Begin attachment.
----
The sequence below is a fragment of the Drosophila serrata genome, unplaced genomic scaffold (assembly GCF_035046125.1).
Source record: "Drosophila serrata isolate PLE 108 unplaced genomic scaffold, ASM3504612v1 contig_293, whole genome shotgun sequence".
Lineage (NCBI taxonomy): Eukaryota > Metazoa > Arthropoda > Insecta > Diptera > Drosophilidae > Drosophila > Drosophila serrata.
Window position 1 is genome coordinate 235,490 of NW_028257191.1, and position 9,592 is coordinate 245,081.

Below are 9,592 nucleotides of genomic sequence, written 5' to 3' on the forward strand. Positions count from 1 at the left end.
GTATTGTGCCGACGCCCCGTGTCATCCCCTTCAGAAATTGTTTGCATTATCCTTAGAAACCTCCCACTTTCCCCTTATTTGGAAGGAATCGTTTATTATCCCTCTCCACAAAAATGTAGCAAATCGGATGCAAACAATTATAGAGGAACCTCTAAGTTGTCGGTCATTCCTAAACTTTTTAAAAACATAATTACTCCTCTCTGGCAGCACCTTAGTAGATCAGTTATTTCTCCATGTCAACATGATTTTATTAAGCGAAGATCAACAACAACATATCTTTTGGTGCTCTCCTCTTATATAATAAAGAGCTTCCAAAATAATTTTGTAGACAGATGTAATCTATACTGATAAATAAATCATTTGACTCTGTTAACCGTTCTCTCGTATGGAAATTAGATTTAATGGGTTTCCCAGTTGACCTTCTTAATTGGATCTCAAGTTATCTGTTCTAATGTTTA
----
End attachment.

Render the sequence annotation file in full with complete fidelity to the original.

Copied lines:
The sequence below is a fragment of the Drosophila serrata genome, unplaced genomic scaffold (assembly GCF_035046125.1).
Source record: "Drosophila serrata isolate PLE 108 unplaced genomic scaffold, ASM3504612v1 contig_293, whole genome shotgun sequence".
Lineage (NCBI taxonomy): Eukaryota > Metazoa > Arthropoda > Insecta > Diptera > Drosophilidae > Drosophila > Drosophila serrata.
Window position 1 is genome coordinate 235,490 of NW_028257191.1, and position 9,592 is coordinate 245,081.

Below are 9,592 nucleotides of genomic sequence, written 5' to 3' on the forward strand. Positions count from 1 at the left end.
GTATTGTGCCGACGCCCCGTGTCATCCCCTTCAGAAATTGTTTGCATTATCCTTAGAAACCTCCCACTTTCCCCTTATTTGGAAGGAATCGTTTATTATCCCTCTCCACAAAAATGTAGCAAATCGGATGCAAACAATTATAGAGGAACCTCTAAGTTGTCGGTCATTCCTAAACTTTTTAAAAACATAATTACTCCTCTCTGGCAGCACCTTAGTAGATCAGTTATTTCTCCATGTCAACATGATTTTATTAAGCGAAGATCAACAACAACATATCTTTTGGTGCTCTCCTCTTATATAATAAAGAGCTTCCAAAATAATTTTGTAGACAGATGTAATCTATACTGATAAATAAATCATTTGACTCTGTTAACCGTTCTCTCGTATGGAAATTAGATTTAATGGGTTTCCCAGTTGACCTTCTTAATTGGATCTCAAGTTATCTGTTCTAATGTTTA